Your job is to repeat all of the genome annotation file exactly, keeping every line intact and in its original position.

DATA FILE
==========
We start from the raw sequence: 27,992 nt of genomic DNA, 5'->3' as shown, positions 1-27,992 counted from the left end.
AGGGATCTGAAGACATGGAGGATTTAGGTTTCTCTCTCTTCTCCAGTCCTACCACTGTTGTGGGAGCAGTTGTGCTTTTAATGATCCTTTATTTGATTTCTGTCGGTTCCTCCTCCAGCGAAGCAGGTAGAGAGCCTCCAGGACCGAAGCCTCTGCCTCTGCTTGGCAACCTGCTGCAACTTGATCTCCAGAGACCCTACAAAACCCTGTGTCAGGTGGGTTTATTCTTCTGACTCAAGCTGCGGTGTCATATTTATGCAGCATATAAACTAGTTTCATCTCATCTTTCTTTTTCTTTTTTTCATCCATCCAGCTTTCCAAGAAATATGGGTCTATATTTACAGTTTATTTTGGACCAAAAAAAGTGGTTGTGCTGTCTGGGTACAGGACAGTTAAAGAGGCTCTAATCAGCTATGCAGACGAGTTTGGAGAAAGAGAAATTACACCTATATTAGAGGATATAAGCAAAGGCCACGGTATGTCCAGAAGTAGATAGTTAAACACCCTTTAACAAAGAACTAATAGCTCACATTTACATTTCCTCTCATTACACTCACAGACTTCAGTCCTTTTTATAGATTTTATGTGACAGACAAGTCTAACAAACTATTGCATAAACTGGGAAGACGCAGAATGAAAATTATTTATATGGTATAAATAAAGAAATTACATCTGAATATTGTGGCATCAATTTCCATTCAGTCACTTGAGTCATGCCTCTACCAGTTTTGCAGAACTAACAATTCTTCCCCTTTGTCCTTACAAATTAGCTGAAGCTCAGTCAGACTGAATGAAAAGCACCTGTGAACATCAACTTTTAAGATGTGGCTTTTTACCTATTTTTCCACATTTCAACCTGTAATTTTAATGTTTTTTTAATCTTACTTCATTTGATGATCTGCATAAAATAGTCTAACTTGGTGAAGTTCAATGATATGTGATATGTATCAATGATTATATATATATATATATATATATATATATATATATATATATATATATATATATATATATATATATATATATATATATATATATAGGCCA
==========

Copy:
We start from the raw sequence: 27,992 nt of genomic DNA, 5'->3' as shown, positions 1-27,992 counted from the left end.
AGGGATCTGAAGACATGGAGGATTTAGGTTTCTCTCTCTTCTCCAGTCCTACCACTGTTGTGGGAGCAGTTGTGCTTTTAATGATCCTTTATTTGATTTCTGTCGGTTCCTCCTCCAGCGAAGCAGGTAGAGAGCCTCCAGGACCGAAGCCTCTGCCTCTGCTTGGCAACCTGCTGCAACTTGATCTCCAGAGACCCTACAAAACCCTGTGTCAGGTGGGTTTATTCTTCTGACTCAAGCTGCGGTGTCATATTTATGCAGCATATAAACTAGTTTCATCTCATCTTTCTTTTTCTTTTTTTCATCCATCCAGCTTTCCAAGAAATATGGGTCTATATTTACAGTTTATTTTGGACCAAAAAAAGTGGTTGTGCTGTCTGGGTACAGGACAGTTAAAGAGGCTCTAATCAGCTATGCAGACGAGTTTGGAGAAAGAGAAATTACACCTATATTAGAGGATATAAGCAAAGGCCACGGTATGTCCAGAAGTAGATAGTTAAACACCCTTTAACAAAGAACTAATAGCTCACATTTACATTTCCTCTCATTACACTCACAGACTTCAGTCCTTTTTATAGATTTTATGTGACAGACAAGTCTAACAAACTATTGCATAAACTGGGAAGACGCAGAATGAAAATTATTTATATGGTATAAATAAAGAAATTACATCTGAATATTGTGGCATCAATTTCCATTCAGTCACTTGAGTCATGCCTCTACCAGTTTTGCAGAACTAACAATTCTTCCCCTTTGTCCTTACAAATTAGCTGAAGCTCAGTCAGACTGAATGAAAAGCACCTGTGAACATCAACTTTTAAGATGTGGCTTTTTACCTATTTTTCCACATTTCAACCTGTAATTTTAATGTTTTTTTAATCTTACTTCATTTGATGATCTGCATAAAATAGTCTAACTTGGTGAAGTTCAATGATATGTGATATGTATCAATGATTATATATATATATATATATATATATATATATATATATATATATATATATATATATATATATATATATATATATATATATATATAGGCCA